Just as vision scientists study visual art and illusions to elucidate the workings of the visual system, so too can cognitive scientists study cognitive illusions to elucidate the underpinnings of cognition. Magic shows are a manifestation of accomplished magic performers' deep intuition for and understanding of human attention and awareness. By studying magicians and their techniques, neuroscientists can learn powerful methods to manipulate attention and awareness in the laboratory. Such methods could be exploited to directly study the behavioural and neural basis of consciousness itself, for instance through the use of brain imaging and other neural recording techniques.
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We are grateful to the Mind Science Foundation (MSF) and its Executive Director, J. Dial, for sponsoring the filming of the Magic of Consciousness symposium and for kindly producing the supplementary movies for this paper. We thank M. Stewart for technical assistance and J. Otero-Millan for programming assistance. We are grateful to the Barrow Neurological Foundation for funding this study (S.L.M. and S.M.C.), in addition to grants from the Science Foundation Arizona to S.L.M. (CAA 0091-07), the National Science Foundation to S.L.M. (0726113) and S.M.C. (0643306), the Arizona Biomedical Research Commission to S.L.M. (06-083) and S.M.C. (07-102), and the Dana Foundation to S.M.C.
The authors declare no competing financial interests.
Johnny Thompson (aka The Great Tomsoni). “Closing all the doors.” The Magic of Consciousness Symposium. Courtesy of the Mind Science Foundation and the Association for the Scientific Study of Consciousness. (MOV 9847 kb)
James Randi (aka The Amaz!ng Randi). “Accepting assumptions not assertions.” The Magic of Consciousness Symposium. Courtesy of the Mind Science Foundation and the Association for the Scientific Study of Consciousness. (MOV 14787 kb)
Apollo Robbins. “Misdirection is the story that you make them remember.” The Magic of Consciousness Symposium. Courtesy of the Mind Science Foundation and the Association for the Scientific Study of Consciousness. (MOV 12145 kb)
Teller. “Disguising an action as another.” The Magic of Consciousness Symposium. Courtesy of the Mind Science Foundation and the Association for the Scientific Study of Consciousness. (MOV 10442 kb)
Mac King. “It's a bad idea to do the same trick twice.” The Magic of Consciousness Symposium. Courtesy of the Mind Science Foundation and the Association for the Scientific Study of Consciousness. (MOV 10278 kb)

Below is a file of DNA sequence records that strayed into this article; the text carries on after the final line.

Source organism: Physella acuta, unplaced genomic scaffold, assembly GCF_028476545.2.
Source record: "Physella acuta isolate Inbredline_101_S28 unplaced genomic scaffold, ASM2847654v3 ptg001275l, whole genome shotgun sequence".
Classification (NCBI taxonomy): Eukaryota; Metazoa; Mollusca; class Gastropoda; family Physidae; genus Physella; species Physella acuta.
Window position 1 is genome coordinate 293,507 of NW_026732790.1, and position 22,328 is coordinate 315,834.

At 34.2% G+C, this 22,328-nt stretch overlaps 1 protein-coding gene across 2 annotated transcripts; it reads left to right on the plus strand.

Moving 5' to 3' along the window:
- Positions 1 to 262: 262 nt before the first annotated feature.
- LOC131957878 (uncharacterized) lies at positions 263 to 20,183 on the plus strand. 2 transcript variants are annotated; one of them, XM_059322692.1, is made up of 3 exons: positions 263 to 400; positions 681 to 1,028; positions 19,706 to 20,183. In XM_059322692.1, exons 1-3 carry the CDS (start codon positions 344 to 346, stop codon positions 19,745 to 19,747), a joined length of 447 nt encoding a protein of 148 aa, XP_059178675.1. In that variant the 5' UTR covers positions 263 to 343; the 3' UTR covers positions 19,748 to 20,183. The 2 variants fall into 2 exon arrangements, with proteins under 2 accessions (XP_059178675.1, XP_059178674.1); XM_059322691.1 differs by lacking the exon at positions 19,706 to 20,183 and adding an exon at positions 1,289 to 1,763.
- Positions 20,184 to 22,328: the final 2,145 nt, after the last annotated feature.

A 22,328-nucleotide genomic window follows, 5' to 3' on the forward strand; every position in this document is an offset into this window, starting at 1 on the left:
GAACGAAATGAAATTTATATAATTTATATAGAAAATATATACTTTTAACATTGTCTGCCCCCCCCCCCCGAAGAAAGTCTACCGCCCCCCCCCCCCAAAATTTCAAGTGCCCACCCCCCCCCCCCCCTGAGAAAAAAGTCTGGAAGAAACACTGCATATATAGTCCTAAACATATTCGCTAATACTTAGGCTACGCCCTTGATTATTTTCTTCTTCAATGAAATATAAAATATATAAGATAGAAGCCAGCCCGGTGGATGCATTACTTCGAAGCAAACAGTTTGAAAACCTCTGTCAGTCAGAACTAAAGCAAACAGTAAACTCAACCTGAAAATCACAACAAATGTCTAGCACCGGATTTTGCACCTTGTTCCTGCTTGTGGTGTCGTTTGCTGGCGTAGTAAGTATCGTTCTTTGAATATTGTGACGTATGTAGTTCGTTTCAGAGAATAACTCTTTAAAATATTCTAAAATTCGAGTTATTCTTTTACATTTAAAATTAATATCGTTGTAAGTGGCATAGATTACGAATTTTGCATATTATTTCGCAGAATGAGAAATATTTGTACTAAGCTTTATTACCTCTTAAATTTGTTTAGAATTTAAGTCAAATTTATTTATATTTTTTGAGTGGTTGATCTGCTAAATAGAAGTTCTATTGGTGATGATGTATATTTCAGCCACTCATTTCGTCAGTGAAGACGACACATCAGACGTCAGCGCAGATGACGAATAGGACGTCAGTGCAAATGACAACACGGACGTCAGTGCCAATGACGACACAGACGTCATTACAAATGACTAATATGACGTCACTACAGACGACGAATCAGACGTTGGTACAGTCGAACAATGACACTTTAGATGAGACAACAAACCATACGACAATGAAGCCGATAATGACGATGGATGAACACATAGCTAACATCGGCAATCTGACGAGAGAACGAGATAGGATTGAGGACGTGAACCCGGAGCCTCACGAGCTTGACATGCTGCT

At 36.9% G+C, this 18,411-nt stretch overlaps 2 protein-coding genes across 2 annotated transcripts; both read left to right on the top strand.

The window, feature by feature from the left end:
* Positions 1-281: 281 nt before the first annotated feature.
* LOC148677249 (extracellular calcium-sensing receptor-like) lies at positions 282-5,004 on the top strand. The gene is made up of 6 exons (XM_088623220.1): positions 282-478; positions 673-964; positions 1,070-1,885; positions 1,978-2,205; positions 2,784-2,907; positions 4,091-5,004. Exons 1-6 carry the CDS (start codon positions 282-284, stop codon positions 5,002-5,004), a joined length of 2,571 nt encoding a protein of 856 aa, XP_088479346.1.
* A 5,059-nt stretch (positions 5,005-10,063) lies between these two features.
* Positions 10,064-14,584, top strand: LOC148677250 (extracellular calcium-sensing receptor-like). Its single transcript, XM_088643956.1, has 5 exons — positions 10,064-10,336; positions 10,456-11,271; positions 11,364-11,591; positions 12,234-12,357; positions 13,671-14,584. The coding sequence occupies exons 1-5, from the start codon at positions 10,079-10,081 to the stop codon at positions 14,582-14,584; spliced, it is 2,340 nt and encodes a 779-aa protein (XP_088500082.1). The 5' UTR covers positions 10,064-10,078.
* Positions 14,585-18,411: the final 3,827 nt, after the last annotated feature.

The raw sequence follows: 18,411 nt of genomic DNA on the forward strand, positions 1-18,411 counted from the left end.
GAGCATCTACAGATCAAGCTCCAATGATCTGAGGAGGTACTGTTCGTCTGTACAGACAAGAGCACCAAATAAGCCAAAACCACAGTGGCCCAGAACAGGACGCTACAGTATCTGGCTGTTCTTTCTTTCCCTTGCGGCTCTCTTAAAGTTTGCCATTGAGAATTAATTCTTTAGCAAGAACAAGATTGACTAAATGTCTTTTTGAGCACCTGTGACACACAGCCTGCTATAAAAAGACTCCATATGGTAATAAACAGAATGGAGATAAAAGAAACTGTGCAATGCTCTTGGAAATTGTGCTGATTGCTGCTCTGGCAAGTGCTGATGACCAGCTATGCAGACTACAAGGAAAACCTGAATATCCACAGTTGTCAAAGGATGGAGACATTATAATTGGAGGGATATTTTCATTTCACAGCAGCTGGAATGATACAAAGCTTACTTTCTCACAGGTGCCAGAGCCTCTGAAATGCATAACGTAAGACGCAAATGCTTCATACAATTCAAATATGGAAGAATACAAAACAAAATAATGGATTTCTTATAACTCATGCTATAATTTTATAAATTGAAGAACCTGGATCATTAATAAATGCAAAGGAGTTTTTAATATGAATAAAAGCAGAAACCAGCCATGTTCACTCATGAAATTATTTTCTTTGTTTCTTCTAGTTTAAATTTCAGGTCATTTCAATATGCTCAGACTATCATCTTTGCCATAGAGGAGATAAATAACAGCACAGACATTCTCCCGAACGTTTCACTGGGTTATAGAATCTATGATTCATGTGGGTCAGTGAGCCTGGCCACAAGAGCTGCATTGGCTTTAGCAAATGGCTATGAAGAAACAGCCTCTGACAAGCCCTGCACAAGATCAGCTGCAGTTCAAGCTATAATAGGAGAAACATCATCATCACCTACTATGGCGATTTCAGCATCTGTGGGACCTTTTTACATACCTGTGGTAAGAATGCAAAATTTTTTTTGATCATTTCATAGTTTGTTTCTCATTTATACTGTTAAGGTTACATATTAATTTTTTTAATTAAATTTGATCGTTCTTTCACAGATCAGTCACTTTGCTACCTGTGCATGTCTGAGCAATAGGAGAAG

James Randi (aka The Amaz!ng Randi). “The Amaz!ing Randi pulls a “fast one” on philosopher Dan Dennett.” The Magic of Consciousness Symposium. Courtesy of the Mind Science Foundation and the Association for the Scientific Study of Consciousness. (MOV 8404 kb)
A sensory neuron's response to the turning off of a stimulus.
A neurological condition in which a patient with damage in the primary visual cortex is unaware of visual events that occur in the corresponding portion of the visual field, despite exhibiting good performance on visual tasks conducted in that region.
- Change blindness
The failure to notice changes in an object or scene over a period of time.
- Inattentional blindness
The failure to notice a salient object or visible feature in a scene owing to misdirected attention or attention that is not engaged at a level sufficient to achieve awareness of the object.
- Magic palming technique
The technique used by magicians to hide items in the palms of their hands (which are turned away from the observer), so as to make it look like the hands are empty.
Small, involuntary saccades that are produced when subjects attempt to fixate their gaze on a visual target.
A fast, jerky eye movement that transports the fovea from one visual target to another in a straight-line trajectory.
- Smooth pursuit movement
A type of eye movement in which the retinal fovea smoothly tracks the position of a moving object.
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Macknik, S., King, M., Randi, J. et al. Attention and awareness in stage magic: turning tricks into research. Nat Rev Neurosci 9, 871–879 (2008). https://doi.org/10.1038/nrn2473
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